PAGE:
Wildfire wildcard: How weather can help trigger an explosive fire

This week's loss of 19 elite firefighters battling Arizona's Yarnell Hill wildfire raises questions about how scorching temperatures and low humidity may contribute to explosive fires and unanticipated safety hazards. Here's what researchers have learned.

By , Staff writer

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    Firefighters from Prescott, Ariz., and other area departments embrace during a memorial service Monday in Prescott for the 19 Granite Mountain Hotshot firefighters killed Sunday when an out-of-control wildfire overtook the elite group.
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The loss of 19 experienced firefighters battling an explosive wildfire outside Yarnell, Ariz., highlights the difficulty – and danger – involved in halting the growth of fires burning through rugged, drought-stricken, fuel-rich terrain under scorching temperatures and low humidity that only serve to encourage a fire's growth.

Now, scientists are working to turn a decade's worth of research into the interplay between fire, terrain, fuel, and weather into tools that fire managers might be able to use to try to reduce the risk firefighters face of being caught off-guard by sudden shifts in fire behavior.

Indeed, while terrain and fuel abundance play crucial roles in fire behavior, weather – including weather conditions that fires themselves foster – often is the wildcard in combating fires. It's a card that, without warning, can send thin tongues of flame lancing ahead of the main fire at speeds of up to 100 miles an hour, covering 100 yards in two seconds, only to vanish.

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The deaths of 19 members of the elite Granite Mountain Hotshots on Sunday represents the largest loss of life while fighting a wildfire in 80 years, according to statistics kept by the National Fire Protection Association. Only two other blazes, one in 1910 and 1933, claimed more firefighters' lives.

The Yarnell Hill fire began June 28, triggered by lightning. By Sunday, it had burned only a few hundred acres. By 7 a.m. local time Monday, the fire had expanded to nearly 8,400 acres, according to the Arizona State Forestry Division.

Firefighters battling the Yarnell Hill fire are keeping an eye out for a seasonal break from the dryness – the Southwest's annual monsoons. "Until we get a significant showing of the monsoons, it's showtime and it's dangerous, really dangerous," Roy Hall, incident commander for the Yarnell Hill fire, told The Associated Press. The monsoons typically reach the region in early July.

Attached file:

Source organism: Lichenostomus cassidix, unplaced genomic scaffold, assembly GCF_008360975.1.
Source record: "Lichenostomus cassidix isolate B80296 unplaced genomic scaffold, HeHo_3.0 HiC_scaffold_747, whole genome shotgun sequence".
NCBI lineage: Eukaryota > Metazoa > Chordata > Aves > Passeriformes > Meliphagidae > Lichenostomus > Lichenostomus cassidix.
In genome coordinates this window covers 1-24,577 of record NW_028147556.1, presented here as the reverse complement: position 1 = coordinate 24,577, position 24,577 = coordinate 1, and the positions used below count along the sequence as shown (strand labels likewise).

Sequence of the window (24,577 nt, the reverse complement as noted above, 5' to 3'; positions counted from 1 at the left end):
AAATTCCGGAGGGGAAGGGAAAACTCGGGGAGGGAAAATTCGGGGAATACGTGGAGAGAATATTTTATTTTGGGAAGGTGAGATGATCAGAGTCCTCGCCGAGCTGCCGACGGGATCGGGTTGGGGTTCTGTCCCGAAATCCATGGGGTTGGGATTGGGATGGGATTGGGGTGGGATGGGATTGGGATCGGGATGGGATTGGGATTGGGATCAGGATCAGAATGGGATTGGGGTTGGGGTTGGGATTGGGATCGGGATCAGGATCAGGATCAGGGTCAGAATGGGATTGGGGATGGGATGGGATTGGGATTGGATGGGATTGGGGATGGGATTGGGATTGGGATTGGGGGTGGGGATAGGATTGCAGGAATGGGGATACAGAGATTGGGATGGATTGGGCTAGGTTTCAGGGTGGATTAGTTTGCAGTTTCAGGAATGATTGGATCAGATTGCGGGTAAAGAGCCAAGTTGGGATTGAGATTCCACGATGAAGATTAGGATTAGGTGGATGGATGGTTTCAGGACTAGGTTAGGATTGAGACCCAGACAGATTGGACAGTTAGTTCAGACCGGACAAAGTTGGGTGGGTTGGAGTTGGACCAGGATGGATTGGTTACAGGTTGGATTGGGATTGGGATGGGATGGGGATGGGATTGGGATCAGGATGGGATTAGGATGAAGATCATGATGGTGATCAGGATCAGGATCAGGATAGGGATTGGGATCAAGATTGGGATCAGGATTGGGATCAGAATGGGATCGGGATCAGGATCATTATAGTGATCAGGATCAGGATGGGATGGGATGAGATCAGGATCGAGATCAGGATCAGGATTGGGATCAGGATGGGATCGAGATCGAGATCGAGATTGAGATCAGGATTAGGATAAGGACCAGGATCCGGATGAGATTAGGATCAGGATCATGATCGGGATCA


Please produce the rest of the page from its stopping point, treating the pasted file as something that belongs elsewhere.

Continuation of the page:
At the broadest level, global warming has loaded the dice for climate and weather patterns that affect wildfires in the western United States, climate researchers have noted. Since the mid-1980s, large wildfires in the western US have been occurring more often, the length of the wildfire season has grown, and the fires are lasting longer, consistent with projections for global warming.

The changes have been most pronounced in the northern Rockies. But warming also has triggered large fires in areas where, at least in recent history, such fires have been scarce, according to a draft of the Third National Climate Assessment report, released for public comment in January. These regions include Alaska and the desert Southwest.

In New Mexico, the past 12 months have been the driest on record, according to the latest drought report issued by the National Drought Mitigation Center at the University of Nebraska at Lincoln. The past 24 and 36 months have been the second driest on record. Meanwhile, Arizona and Colorado also are reeling under prolonged drought.

Indeed, "four times in the last three years we've had a fire be named the most destructive in Colorado history," says Janice Coen, a meteorologist at the National Center for Atmospheric Research in Boulder, Colo., who studies the interplay between weather and wildfires.

Throughout much of the West over the weekend, temperatures soared as a ridge of high pressure sat over much of the western US. Phoenix reached 116 degrees F. on Saturday, two degrees shy of the record set in 1990, according to the National Weather Service forecast office there.

Once a fire begins, an incident manager may call on the National Weather Service to send in a team of forecasters to provide on-site forecasts.

There, forecasts become more complicated than ordinary weather forecasts, says Heath Hockenberry, who manages the National Weather Service's fire-weather program, based in Boise, Idaho.

With a tornado forecast, a local forecast office has all the information it needs in-house, he says. With fires, "it's not only, will the weather line up to create dangerous conditions? It's, will stuff burn? How? What will the nature of the burning be?"

Weather conditions external to the fire range from the passing of frontal systems and the changes they can bring to wind, humidity, and rainfall to powerful downdrafts from passing thunderstorms. These downdrafts hit the ground and generate powerful low-level winds that travel in all directions.